The first self-driving vehicle was already presented almost 80 years ago. Over the past decades, automated vehicles have been further developed and many new use cases have been introduced in the form of prototypes. While most of these prototypes consider the user as a passenger inside the vehicle cabin, more use cases are compelling with the user outside the vehicle engaged in valuable activities such as commercial services. This work defines a new use case of fully automated vehicles in urban scenarios called Assistance Vehicles. Assistance Vehicles (ASVs) work in tandem with the user and handle all aspects of driving while the user is temporarily outside the vehicle and engaged in secondary activities such as logistical, social, or maintenance services. The Assistance Vehicle adjusts and synchronizes its position and speed to the movements of the external user. It can be shown that this vehicle increases the safety, comfort, and efficiency of the service.
The currently existing concepts of ASV are not able to deal with the dynamics of service and environment. The service zones are dynamic and consist of unpredictable events with spontaneous changes in the service area. The service zone environment is also dynamic and consists of other road users sharing the drivable space with the ASV. Their intention has to be understood and a corresponding reaction has to be planned in order to avoid deadlocks and collisions. As a result, a new ASV concept is required, which can handle these dynamics.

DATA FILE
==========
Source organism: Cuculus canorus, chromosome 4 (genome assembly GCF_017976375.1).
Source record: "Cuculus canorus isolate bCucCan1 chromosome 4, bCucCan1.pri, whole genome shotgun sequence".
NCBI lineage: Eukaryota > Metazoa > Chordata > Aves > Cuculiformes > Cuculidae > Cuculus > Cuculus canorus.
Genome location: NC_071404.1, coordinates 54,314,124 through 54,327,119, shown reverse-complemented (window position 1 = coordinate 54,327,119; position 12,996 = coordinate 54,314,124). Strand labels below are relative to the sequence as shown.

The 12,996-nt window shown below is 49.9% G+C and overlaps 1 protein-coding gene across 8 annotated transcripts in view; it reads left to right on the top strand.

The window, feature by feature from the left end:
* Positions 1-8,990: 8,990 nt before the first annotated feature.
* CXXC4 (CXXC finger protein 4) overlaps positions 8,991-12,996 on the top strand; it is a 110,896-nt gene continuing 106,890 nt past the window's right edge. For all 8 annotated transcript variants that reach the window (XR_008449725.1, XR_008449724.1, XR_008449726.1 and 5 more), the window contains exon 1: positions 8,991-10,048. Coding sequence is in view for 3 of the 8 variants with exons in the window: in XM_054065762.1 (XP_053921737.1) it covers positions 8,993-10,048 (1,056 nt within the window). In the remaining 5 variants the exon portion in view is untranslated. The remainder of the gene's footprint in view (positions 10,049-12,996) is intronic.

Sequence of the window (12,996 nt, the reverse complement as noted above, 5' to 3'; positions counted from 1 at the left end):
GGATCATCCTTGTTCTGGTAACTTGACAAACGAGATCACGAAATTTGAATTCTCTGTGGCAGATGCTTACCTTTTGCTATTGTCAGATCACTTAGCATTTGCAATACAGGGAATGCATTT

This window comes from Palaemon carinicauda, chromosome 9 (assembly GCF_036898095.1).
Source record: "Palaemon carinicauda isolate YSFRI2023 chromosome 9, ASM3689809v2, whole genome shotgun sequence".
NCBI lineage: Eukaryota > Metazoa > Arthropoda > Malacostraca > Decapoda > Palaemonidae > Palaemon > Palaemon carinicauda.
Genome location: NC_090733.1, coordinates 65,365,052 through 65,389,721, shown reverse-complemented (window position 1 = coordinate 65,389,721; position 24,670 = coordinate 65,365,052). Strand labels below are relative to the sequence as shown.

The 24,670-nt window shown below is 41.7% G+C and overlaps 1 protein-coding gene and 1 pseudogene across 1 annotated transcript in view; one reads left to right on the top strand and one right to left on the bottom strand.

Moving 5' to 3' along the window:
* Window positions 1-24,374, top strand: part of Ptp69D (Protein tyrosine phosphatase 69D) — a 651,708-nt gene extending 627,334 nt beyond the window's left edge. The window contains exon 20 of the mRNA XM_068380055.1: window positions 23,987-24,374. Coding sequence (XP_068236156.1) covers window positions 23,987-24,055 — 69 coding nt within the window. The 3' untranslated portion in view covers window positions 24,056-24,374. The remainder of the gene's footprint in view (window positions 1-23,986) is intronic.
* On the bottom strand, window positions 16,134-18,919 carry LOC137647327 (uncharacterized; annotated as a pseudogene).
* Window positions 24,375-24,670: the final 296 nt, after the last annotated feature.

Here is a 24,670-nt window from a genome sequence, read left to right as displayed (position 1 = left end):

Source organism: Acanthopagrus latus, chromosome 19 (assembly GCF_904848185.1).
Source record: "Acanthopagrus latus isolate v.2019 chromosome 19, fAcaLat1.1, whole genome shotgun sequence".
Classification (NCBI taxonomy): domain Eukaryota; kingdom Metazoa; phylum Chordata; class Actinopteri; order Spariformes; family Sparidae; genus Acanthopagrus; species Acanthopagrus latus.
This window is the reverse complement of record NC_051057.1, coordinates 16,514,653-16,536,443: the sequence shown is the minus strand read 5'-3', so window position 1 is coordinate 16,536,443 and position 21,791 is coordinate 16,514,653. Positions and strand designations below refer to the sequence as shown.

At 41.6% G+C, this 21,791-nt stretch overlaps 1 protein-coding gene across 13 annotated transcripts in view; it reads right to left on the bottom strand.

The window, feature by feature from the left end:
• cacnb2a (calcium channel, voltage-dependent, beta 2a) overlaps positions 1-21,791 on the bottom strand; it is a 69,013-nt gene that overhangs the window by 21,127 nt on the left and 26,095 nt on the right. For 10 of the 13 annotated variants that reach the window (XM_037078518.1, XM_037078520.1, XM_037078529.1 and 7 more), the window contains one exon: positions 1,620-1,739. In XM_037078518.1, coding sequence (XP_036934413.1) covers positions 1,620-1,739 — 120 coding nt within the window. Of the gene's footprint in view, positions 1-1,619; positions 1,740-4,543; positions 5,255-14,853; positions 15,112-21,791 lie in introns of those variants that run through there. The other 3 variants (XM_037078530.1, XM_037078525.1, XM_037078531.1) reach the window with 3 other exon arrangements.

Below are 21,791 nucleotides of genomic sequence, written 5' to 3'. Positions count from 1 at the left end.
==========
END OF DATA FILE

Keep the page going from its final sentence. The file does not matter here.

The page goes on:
This work presents a new concept of Collaborative Assistance Vehicle (CAV) as an extended ASV with higher interaction capabilities. This work proposes a functional architecture focusing on an interaction framework, along with algorithmic solutions for implementing core functional modules. Perception, command extraction, and behavior planning are part of the core functional modules. All of these modules are implemented and evaluated.
Conception and Development of an Interaction Framework for a Collaborative Assistance Vehicle
This work presents a new concept of a Collaborative Assistance Vehicle with high interaction capabilities for collaboration with external users outside the vehicle. This work proposes a functional architecture for level 4 automated driving that focuses on an interaction framework, along with algorithmic solutions for implementing core function modules. Perception, command extraction, and behavior planning are part of the core function modules. All of these modules will be implemented and evaluated.